You are here

McManus and Sutton win AIAA Best AMT Paper Award

Thomas McManus Thomas McManus As a leader in the aerospace industry, the American Institute of Aeronautics and Astronautics (AIAA) ignites and celebrates ingenuity and collaboration within the aerospace community.

Associate Professor Jeffrey A. SuttonAssociate Professor Jeffrey A. Sutton This June, the AIAA honored a student and faculty team from the Department of Mechanical and Aerospace Engineering (MAE) for their groundbreaking research innovations.

Thomas McManus and Jeffrey A. Sutton were named the 2017 recipients of the AIAA Best Aerodynamic Measurement Technology (AMT) Paper Award from SciTech 2017.

McManus, a mechanical engineering PhD student, and Associate Professor Sutton presented their paper, “Quantitative 2D Temperature Imaging in Turbulent Non-Premixed Jet Flames Using Filtered Rayleigh Scattering,” at the 2017 AIAA SciTech Forum and Exposition in Grapevine, Texas, on Jan. 13.

The aim of their research is to demonstrate the application of filtered Rayleigh scattering (FRS) as a method for temperature measurements in non-premixed combustion environments. Their paper focuses primarily on the accuracy of the measurement technique and the potential use of FRS for simultaneous velocity and scalar measurements in turbulent combustion environments.

“These measurements are very challenging yet would lead to better fundamental understanding of turbulent combustion, a phenomena critical to over 80 percent of power production in the U.S.,” said McManus. “Additionally, these measurements will provide validation data for researchers to compare to results from cutting edge combustion models.”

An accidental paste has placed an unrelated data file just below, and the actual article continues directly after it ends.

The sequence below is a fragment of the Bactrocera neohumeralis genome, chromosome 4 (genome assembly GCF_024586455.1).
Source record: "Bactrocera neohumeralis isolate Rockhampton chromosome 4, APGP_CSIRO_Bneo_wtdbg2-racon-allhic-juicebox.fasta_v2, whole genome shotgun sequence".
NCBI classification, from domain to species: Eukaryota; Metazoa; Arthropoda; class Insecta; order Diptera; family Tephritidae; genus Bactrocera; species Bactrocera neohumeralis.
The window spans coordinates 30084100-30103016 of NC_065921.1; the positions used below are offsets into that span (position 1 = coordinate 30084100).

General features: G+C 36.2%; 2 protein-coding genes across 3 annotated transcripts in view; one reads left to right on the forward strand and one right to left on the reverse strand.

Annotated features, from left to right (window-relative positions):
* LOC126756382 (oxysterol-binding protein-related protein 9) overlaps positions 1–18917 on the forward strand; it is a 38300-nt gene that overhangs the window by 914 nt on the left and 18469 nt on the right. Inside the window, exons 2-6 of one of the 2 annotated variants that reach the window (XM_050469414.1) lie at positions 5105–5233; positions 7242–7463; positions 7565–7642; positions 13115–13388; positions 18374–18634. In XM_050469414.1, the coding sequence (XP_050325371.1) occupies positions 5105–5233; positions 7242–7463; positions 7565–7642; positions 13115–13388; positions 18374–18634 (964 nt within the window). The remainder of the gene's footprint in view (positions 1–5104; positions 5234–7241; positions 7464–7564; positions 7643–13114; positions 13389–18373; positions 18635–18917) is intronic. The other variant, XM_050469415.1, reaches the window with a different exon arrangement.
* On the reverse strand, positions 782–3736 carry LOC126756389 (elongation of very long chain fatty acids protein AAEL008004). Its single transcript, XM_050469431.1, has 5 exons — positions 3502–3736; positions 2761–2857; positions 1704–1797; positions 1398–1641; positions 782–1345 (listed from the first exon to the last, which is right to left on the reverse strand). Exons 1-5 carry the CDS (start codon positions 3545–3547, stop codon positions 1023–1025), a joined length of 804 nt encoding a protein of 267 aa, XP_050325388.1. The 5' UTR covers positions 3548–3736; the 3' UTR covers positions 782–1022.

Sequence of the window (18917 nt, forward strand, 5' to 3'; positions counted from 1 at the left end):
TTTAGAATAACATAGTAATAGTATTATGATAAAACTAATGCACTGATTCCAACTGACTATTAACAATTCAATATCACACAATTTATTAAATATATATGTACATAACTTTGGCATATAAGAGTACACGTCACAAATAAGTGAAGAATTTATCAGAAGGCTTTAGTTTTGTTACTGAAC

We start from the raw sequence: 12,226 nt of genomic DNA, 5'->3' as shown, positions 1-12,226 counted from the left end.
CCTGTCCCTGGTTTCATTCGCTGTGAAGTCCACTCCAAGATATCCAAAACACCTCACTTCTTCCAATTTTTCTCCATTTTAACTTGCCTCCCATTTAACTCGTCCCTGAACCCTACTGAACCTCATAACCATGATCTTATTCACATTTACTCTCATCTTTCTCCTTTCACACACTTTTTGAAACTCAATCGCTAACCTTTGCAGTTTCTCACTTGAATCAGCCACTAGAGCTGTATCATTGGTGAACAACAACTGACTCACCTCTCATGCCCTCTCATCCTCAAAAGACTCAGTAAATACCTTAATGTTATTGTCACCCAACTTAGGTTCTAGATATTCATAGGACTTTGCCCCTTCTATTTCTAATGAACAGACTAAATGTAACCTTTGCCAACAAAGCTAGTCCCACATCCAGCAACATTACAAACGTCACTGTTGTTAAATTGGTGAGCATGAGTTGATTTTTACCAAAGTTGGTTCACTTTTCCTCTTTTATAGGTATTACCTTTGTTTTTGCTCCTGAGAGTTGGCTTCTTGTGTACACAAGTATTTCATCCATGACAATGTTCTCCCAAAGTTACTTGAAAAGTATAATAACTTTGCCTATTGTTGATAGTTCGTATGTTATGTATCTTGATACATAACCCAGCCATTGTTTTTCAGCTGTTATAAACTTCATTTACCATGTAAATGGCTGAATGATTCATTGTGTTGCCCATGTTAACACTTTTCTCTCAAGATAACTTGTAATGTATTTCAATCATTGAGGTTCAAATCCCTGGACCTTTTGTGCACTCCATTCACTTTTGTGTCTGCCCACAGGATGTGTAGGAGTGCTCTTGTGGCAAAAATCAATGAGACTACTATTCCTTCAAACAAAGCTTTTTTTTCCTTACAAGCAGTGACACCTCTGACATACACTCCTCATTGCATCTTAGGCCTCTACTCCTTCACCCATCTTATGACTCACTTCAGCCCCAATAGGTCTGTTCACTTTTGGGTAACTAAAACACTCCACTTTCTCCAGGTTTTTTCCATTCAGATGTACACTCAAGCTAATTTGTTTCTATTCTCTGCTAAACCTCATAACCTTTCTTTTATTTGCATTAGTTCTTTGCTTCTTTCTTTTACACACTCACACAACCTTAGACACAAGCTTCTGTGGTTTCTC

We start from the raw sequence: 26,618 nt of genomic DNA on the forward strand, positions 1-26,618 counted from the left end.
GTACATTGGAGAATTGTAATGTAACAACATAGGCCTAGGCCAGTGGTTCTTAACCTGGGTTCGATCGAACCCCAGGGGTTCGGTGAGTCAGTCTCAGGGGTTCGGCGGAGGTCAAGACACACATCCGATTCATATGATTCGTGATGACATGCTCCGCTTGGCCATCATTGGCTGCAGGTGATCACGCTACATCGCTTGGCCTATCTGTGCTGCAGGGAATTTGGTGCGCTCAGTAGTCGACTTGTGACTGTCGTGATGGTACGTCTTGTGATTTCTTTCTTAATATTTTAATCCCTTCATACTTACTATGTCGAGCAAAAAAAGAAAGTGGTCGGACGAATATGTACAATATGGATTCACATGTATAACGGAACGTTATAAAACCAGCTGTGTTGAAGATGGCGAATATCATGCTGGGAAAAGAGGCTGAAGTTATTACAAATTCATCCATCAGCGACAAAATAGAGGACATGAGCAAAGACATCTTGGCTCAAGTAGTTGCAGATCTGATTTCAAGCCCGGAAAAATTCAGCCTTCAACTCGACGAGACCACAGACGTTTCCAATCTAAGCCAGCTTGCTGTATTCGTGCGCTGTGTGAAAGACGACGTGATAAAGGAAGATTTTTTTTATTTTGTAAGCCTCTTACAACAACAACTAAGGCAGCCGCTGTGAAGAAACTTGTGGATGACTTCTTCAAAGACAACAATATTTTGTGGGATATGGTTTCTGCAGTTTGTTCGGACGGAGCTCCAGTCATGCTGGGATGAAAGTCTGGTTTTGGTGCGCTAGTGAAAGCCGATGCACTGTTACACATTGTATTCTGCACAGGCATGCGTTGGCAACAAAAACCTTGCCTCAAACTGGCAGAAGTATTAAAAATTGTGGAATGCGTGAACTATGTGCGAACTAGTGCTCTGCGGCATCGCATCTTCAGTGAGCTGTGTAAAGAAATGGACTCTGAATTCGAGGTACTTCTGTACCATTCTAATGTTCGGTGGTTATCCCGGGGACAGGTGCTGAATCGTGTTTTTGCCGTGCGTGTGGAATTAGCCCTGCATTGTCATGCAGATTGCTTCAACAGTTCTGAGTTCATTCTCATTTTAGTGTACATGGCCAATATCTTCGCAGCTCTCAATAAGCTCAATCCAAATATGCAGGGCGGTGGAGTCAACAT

The duo’s research is especially timely because, in the past, concurrent velocity and temperature measurements have been very difficult to gather in combustion environments.

“The method that has been presented in this paper provides a path forward for quantitative temperature and velocity measurements,” said Sutton. “This will allow us to produce high-fidelity data to both understand turbulence-induced scalar transport and provide benchmark data for combustion model assessment.”

As the director of the university’s Turbulence and Combustion Research Laboratory, Sutton focuses on understanding the turbulent, multi-phase and reactive flows that underpin the majority of energy-conversion systems and environmental processes that we encounter each day. As a graduate research associate in the lab, McManus explores a multitude of complex combustion and fluid mechanics processes using advanced laser-based techniques.

“Working in the Turbulence and Combustion Research Laboratory with Dr. Sutton has been an interesting and rewarding experience,” said McManus. “I’ve developed a lot of valuable skills during my time here, and I’ve really enjoyed experimental work as it allows me to indulge my craving to tinker.”

On June 6, the AIAA Best Aerodynamic Measurement Technology (AMT) Paper Award was presented at the AIAA Aviation and Aeronautics Forum and Exposition in Denver, Colorado.